3. Marketing will have to continue evolving, from a reliance on free social media and outbound tactics, to building owned email lists, content marketing and relationship building.
For those who can adapt, these trends will present great opportunities to both organisers and their attendees next year.
Paul Colston, Managing Editor at Conference News
I feel there will be a qualitative breakthrough in augmented reality systems thanks to Oculus Rift (Facebook) and Magic Leap (Google). Experiential creatives will look to immerse audiences right into the heart of the products they are marketing. Drones may have filled many Christmas stockings in 2015 but I predict a major clampdown, not least due to heightened security concerns.
While it is natural to be optimistic, the elephant in the room is that 2016 will put all us on increased terror alert, as big venues and events may have to tighten security further to guard against an indiscriminate attack.
Paola Feregrino-Rodriguez, Digital Marketing Manager, Wahaca
A challenge as well as an opportunity is to take the customer on a memorable brand journey from the ticket purchase, pre-event warm up/buzz, during the event to post-event communications using email marketing as well as social media channels in a fun engaging manner.
Ed Poland, Co-
Experiential marketing will be an ever increasing feature of the industry in 2016 as big brands and smaller, disruptive companies pursue live experiences to complement their marketing activities.
Businesses want live, instant feedback for their products and engagement with early adopting customers, and events deliver this in a way no other marketing channel can. It’s great news for commercially-minded venues and event spaces, particularly those with the flexibility to accommodate creativity and the tech resources to ensure live events are instantly broadcast to an online audience. An understanding of social and content marketing will be a great asset for event venues and suppliers looking to thrive in 2016.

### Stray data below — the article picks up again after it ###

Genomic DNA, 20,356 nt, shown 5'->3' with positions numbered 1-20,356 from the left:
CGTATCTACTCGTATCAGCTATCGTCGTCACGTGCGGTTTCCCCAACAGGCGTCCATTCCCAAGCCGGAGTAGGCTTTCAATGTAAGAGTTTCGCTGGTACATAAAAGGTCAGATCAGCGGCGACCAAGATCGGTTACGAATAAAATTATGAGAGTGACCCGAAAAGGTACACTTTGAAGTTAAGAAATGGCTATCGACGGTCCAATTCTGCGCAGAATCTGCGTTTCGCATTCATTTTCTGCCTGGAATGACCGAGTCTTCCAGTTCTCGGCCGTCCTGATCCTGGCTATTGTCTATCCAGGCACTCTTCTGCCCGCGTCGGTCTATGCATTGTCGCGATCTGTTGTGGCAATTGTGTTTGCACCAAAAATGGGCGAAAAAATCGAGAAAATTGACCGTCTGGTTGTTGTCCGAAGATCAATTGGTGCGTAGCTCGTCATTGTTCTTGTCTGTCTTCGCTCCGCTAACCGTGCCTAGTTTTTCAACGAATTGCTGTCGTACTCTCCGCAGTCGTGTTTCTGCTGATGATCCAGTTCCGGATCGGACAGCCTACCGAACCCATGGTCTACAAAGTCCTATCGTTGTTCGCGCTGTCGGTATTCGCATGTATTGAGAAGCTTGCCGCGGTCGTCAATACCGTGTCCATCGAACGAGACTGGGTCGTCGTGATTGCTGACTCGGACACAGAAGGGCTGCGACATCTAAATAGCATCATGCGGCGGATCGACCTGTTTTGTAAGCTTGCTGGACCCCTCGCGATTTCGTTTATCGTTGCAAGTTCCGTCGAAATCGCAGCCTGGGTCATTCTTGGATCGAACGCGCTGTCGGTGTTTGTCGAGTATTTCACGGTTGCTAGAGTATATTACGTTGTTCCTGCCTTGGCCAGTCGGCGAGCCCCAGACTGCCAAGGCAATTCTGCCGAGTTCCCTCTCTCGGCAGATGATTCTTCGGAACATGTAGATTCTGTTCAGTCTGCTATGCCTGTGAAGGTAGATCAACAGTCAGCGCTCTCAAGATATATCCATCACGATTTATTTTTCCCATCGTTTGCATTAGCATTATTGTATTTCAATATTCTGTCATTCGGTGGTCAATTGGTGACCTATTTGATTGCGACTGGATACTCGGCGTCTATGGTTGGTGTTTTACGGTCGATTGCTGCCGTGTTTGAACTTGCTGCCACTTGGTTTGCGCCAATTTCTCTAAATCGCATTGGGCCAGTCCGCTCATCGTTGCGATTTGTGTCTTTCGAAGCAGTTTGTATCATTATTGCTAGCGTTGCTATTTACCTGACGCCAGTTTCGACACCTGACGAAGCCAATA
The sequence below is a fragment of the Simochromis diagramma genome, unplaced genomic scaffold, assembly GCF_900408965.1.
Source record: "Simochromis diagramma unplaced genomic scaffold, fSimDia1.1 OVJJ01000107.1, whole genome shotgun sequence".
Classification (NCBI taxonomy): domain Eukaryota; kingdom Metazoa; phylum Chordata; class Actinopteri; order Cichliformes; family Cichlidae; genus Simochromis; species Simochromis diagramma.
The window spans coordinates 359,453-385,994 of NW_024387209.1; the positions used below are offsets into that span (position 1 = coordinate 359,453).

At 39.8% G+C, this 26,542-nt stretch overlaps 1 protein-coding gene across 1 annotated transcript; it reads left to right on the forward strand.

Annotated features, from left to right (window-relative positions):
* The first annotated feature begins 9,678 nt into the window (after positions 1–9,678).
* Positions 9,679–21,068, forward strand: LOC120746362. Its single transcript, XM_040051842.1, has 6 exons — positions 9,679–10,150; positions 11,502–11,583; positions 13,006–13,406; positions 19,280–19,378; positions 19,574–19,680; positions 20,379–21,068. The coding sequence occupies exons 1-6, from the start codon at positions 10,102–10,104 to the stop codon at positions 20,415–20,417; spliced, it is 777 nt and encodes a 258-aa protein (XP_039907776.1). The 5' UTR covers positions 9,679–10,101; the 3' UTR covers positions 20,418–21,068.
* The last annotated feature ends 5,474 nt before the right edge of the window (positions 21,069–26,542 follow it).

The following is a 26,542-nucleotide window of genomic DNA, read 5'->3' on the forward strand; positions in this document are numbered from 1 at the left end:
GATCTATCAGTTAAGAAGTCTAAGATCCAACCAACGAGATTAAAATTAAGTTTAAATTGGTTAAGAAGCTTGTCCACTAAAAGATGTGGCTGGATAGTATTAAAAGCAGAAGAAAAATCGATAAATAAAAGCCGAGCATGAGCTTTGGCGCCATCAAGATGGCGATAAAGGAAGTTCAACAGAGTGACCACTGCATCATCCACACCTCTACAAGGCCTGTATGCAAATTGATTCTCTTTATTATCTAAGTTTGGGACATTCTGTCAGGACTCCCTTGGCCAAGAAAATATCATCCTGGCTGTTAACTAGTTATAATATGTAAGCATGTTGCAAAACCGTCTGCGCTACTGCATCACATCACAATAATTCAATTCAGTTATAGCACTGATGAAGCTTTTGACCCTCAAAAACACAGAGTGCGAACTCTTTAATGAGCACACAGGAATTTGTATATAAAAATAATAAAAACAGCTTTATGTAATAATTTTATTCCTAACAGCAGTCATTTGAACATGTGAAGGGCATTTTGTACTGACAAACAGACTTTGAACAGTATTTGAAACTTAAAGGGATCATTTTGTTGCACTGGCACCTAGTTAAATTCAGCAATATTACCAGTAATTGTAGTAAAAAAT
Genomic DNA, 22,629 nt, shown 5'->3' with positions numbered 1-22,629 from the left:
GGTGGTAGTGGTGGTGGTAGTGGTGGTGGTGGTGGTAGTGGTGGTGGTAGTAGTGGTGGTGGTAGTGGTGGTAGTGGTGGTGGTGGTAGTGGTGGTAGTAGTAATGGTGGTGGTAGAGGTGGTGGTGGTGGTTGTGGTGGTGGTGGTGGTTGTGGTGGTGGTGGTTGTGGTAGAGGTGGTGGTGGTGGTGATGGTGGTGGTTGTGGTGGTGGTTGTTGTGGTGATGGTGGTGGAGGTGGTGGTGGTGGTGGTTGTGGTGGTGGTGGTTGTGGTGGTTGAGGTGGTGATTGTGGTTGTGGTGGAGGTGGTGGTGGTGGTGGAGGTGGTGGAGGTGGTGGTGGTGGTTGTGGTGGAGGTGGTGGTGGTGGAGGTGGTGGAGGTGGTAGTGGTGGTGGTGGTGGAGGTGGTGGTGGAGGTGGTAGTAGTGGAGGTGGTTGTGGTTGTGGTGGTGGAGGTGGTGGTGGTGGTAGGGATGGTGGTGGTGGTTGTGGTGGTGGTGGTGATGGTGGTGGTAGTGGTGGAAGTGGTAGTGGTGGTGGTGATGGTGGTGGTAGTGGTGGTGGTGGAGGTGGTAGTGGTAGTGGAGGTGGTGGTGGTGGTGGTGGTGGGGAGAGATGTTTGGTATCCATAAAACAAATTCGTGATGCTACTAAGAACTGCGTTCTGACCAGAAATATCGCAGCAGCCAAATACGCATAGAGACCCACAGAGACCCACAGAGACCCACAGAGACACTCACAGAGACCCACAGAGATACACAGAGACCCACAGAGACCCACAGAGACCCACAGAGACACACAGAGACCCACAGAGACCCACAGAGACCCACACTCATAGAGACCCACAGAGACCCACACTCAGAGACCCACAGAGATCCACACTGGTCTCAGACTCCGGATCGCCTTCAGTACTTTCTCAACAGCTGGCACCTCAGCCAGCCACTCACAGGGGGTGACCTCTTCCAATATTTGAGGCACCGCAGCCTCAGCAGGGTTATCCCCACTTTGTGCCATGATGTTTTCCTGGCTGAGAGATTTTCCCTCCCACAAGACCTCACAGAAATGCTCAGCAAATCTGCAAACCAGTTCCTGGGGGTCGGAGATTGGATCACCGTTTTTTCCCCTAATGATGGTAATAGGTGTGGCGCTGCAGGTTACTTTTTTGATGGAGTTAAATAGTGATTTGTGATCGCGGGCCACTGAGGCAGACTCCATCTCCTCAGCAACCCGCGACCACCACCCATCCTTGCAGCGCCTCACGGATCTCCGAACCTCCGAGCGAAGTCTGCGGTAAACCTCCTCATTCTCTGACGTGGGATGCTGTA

Shara Tochia, EMEA Events Manager at Facebook
We have seen the rise of the ‘pop-up’ across shops, events, fitness studios & more in 2015. This trend is only going to grow and become more popular & sought after from clients. The more unsual, the better. Find a space or build the infrastructure to host a bespoke event. It’s time to get very creative and think outside the box.
Alan Newton, Co-Founder and COO at Eventopedia
As our Creative Director, Pete Davies, says “Visual might be the New Text”. The biggest trend and opportunity we see in the sector is around the creation and use of video as a creative form of communication. Video for business communication has been steadily growing and has been brought to attention by Forbes – among others – whose 2010 Insights report “Video in the C-Suite” found that executives like video a lot:
80% of senior executives watch more video than they did the previous year.
75% watch work-related videos weekly on business-related sites.
52% watch work-related videos weekly on YouTube.
65% visited a vendor’s website after watching a video.
And, as Cisco reports, the impact is increasing, with their forecast that globally, consumer internet video traffic will be 80% of all consumer Internet traffic in 2019, up from 64 percent in 2014. This has huge significance for the manner of communication between businesses and their customers, as well as from business to business.
Russell Bowes, Regional Event Delivery Manager at Rugby World Cup 2015
The obvious answer is security against terrorism following the Paris Stade de France attack (although thwarted in this case) this is the nature of attack to plan for.
Other than that it’s all about continuing in the back of successes from RWC and the Olympics to ensure good customer experience
The biggest trend for 2016 will be the use of big data in event marketing. Events are the last place in the marketing budget where a lot of decisions on spending and program ROI are made using anecdotal evidence. In the same way that digitizing advertising, email and web marketing transformed how marketeers measure results and make decisions, digitizing the event floor will give eventprofs access to rich data analytics they can use to fundamentally change how they organize events and make them outstanding and truly unique.
In addition to the use of big data, the 5 top event trends I see for 2016 are: